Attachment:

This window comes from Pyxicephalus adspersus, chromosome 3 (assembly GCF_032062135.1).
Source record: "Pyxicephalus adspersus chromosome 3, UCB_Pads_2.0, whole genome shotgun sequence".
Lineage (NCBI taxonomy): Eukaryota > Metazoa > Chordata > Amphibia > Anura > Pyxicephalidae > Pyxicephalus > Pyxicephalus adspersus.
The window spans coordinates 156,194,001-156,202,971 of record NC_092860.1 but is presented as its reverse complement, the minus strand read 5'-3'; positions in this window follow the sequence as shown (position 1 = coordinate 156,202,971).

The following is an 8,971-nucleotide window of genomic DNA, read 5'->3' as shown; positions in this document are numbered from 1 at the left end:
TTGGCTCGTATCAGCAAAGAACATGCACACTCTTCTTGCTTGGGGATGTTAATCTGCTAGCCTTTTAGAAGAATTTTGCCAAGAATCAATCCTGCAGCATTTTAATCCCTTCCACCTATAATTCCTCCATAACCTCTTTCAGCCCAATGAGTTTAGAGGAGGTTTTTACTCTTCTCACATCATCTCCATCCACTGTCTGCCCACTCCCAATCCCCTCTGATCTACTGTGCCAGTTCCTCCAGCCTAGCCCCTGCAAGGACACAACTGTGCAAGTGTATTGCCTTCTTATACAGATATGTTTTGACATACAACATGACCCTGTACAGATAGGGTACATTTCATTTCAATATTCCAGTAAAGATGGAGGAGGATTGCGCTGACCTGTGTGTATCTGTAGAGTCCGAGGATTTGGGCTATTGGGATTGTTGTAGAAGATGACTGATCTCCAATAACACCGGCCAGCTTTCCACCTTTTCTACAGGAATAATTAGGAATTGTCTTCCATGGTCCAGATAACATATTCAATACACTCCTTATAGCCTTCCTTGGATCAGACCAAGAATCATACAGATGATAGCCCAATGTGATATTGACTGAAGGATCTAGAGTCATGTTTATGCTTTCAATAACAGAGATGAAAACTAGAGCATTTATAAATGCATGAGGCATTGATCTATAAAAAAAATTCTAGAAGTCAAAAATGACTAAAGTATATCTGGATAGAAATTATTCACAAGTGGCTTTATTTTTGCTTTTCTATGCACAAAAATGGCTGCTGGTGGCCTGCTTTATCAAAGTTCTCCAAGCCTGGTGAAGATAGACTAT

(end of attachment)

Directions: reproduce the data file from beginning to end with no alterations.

This window comes from Pyxicephalus adspersus, chromosome 3 (assembly GCF_032062135.1).
Source record: "Pyxicephalus adspersus chromosome 3, UCB_Pads_2.0, whole genome shotgun sequence".
Lineage (NCBI taxonomy): Eukaryota > Metazoa > Chordata > Amphibia > Anura > Pyxicephalidae > Pyxicephalus > Pyxicephalus adspersus.
The window spans coordinates 156,194,001-156,202,971 of record NC_092860.1 but is presented as its reverse complement, the minus strand read 5'-3'; positions in this window follow the sequence as shown (position 1 = coordinate 156,202,971).

The following is an 8,971-nucleotide window of genomic DNA, read 5'->3' as shown; positions in this document are numbered from 1 at the left end:
TTGGCTCGTATCAGCAAAGAACATGCACACTCTTCTTGCTTGGGGATGTTAATCTGCTAGCCTTTTAGAAGAATTTTGCCAAGAATCAATCCTGCAGCATTTTAATCCCTTCCACCTATAATTCCTCCATAACCTCTTTCAGCCCAATGAGTTTAGAGGAGGTTTTTACTCTTCTCACATCATCTCCATCCACTGTCTGCCCACTCCCAATCCCCTCTGATCTACTGTGCCAGTTCCTCCAGCCTAGCCCCTGCAAGGACACAACTGTGCAAGTGTATTGCCTTCTTATACAGATATGTTTTGACATACAACATGACCCTGTACAGATAGGGTACATTTCATTTCAATATTCCAGTAAAGATGGAGGAGGATTGCGCTGACCTGTGTGTATCTGTAGAGTCCGAGGATTTGGGCTATTGGGATTGTTGTAGAAGATGACTGATCTCCAATAACACCGGCCAGCTTTCCACCTTTTCTACAGGAATAATTAGGAATTGTCTTCCATGGTCCAGATAACATATTCAATACACTCCTTATAGCCTTCCTTGGATCAGACCAAGAATCATACAGATGATAGCCCAATGTGATATTGACTGAAGGATCTAGAGTCATGTTTATGCTTTCAATAACAGAGATGAAAACTAGAGCATTTATAAATGCATGAGGCATTGATCTATAAAAAAAATTCTAGAAGTCAAAAATGACTAAAGTATATCTGGATAGAAATTATTCACAAGTGGCTTTATTTTTGCTTTTCTATGCACAAAAATGGCTGCTGGTGGCCTGCTTTATCAAAGTTCTCCAAGCCTGGTGAAGATAGACTAT